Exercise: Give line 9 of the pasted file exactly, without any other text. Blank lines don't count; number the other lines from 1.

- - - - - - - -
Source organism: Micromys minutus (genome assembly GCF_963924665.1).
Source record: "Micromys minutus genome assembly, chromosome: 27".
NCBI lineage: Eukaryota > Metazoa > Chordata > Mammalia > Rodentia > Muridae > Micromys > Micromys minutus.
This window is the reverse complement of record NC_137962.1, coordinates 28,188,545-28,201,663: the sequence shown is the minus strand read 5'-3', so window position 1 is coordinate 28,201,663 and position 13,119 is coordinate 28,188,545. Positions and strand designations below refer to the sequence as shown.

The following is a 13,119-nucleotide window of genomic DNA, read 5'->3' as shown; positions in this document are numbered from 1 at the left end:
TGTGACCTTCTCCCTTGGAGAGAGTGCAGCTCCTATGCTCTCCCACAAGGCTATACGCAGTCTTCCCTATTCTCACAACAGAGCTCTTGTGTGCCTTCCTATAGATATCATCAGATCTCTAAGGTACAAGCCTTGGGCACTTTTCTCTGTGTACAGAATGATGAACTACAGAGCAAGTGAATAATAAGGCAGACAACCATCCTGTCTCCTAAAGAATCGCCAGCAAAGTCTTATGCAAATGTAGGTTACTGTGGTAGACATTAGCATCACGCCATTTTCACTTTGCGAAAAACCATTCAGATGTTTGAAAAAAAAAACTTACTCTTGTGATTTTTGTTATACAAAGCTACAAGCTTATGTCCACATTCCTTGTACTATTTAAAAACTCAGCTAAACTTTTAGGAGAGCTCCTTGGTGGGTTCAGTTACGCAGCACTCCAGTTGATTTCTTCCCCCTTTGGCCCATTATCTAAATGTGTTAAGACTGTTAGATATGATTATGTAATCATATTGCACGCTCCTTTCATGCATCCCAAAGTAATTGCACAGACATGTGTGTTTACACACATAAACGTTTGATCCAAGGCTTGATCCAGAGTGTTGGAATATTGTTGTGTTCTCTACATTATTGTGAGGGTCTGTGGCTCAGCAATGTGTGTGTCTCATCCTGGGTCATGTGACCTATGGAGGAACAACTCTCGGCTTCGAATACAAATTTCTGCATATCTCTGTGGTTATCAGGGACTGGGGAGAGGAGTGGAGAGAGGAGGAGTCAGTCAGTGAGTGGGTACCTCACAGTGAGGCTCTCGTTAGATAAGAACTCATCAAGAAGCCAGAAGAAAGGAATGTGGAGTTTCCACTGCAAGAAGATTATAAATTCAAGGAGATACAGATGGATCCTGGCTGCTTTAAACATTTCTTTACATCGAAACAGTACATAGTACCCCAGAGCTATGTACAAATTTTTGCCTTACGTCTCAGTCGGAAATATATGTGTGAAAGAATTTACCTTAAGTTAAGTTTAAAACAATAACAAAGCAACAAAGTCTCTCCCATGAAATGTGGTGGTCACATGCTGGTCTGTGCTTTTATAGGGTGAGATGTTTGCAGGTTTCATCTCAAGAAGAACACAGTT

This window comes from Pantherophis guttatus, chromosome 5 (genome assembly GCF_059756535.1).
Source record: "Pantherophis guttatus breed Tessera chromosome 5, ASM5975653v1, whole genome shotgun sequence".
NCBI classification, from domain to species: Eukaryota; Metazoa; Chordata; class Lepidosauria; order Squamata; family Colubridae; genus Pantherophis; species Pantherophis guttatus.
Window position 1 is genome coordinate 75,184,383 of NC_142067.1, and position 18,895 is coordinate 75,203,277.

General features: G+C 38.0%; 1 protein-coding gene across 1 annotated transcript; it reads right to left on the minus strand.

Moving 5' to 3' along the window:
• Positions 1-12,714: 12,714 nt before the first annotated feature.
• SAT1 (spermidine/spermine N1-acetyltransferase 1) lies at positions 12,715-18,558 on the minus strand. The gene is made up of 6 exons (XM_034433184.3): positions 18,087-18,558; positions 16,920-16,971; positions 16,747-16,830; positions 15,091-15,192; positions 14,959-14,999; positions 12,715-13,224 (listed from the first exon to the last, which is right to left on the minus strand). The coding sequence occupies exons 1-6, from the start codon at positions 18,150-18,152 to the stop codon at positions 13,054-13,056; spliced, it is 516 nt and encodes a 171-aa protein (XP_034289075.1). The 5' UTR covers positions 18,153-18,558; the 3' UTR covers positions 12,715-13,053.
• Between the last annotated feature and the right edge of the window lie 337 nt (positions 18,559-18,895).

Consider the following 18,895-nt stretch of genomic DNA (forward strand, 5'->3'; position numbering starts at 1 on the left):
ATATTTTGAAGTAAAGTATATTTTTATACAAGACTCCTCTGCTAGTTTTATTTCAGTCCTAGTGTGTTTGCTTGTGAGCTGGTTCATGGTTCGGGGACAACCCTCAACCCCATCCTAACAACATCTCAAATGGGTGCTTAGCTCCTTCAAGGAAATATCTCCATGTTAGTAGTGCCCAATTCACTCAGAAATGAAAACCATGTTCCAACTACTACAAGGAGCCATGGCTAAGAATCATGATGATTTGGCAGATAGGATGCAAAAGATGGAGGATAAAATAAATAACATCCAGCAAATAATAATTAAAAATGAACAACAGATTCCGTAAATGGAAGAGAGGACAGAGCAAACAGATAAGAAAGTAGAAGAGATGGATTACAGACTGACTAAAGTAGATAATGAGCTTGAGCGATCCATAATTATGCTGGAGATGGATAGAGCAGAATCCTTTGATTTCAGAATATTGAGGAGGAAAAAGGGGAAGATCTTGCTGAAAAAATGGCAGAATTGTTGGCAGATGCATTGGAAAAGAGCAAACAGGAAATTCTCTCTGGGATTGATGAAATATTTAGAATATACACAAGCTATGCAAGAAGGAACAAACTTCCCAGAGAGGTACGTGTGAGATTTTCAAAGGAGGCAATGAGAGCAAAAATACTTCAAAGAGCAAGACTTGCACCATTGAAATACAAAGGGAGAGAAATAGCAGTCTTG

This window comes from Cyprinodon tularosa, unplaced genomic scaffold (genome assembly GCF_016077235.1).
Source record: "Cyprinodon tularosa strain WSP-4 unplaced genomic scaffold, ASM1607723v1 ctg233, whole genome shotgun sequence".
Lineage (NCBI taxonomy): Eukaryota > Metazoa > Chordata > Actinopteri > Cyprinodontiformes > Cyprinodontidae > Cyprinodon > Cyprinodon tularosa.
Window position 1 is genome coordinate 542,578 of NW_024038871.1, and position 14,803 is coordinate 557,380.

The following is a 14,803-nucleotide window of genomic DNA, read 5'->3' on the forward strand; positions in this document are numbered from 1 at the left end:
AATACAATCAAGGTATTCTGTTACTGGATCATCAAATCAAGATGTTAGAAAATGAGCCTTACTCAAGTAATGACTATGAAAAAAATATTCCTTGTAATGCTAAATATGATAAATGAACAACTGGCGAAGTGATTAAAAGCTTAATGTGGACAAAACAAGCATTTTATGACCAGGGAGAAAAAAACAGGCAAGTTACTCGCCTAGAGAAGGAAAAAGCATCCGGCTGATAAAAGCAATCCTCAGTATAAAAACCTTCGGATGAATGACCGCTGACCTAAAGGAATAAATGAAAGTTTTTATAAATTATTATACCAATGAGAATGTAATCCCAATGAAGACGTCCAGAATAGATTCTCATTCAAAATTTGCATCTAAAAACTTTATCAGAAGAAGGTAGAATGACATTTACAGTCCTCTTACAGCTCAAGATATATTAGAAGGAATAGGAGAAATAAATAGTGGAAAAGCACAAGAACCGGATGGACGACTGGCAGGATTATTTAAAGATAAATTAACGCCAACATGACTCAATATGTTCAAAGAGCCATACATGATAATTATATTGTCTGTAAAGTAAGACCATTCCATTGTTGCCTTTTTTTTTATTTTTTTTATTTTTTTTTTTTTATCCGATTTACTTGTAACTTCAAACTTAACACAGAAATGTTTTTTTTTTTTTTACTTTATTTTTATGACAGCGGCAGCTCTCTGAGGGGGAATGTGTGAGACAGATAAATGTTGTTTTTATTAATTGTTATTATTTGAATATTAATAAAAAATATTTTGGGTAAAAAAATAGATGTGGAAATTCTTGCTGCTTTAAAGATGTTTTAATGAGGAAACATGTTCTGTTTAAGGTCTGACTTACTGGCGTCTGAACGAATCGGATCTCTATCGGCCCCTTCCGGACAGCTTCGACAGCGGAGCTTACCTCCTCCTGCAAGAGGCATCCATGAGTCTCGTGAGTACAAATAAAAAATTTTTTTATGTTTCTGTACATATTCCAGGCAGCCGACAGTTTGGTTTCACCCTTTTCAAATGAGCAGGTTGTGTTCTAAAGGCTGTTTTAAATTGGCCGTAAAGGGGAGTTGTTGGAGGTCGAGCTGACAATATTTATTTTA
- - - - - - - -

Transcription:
NCBI classification, from domain to species: Eukaryota; Metazoa; Chordata; class Lepidosauria; order Squamata; family Colubridae; genus Pantherophis; species Pantherophis guttatus.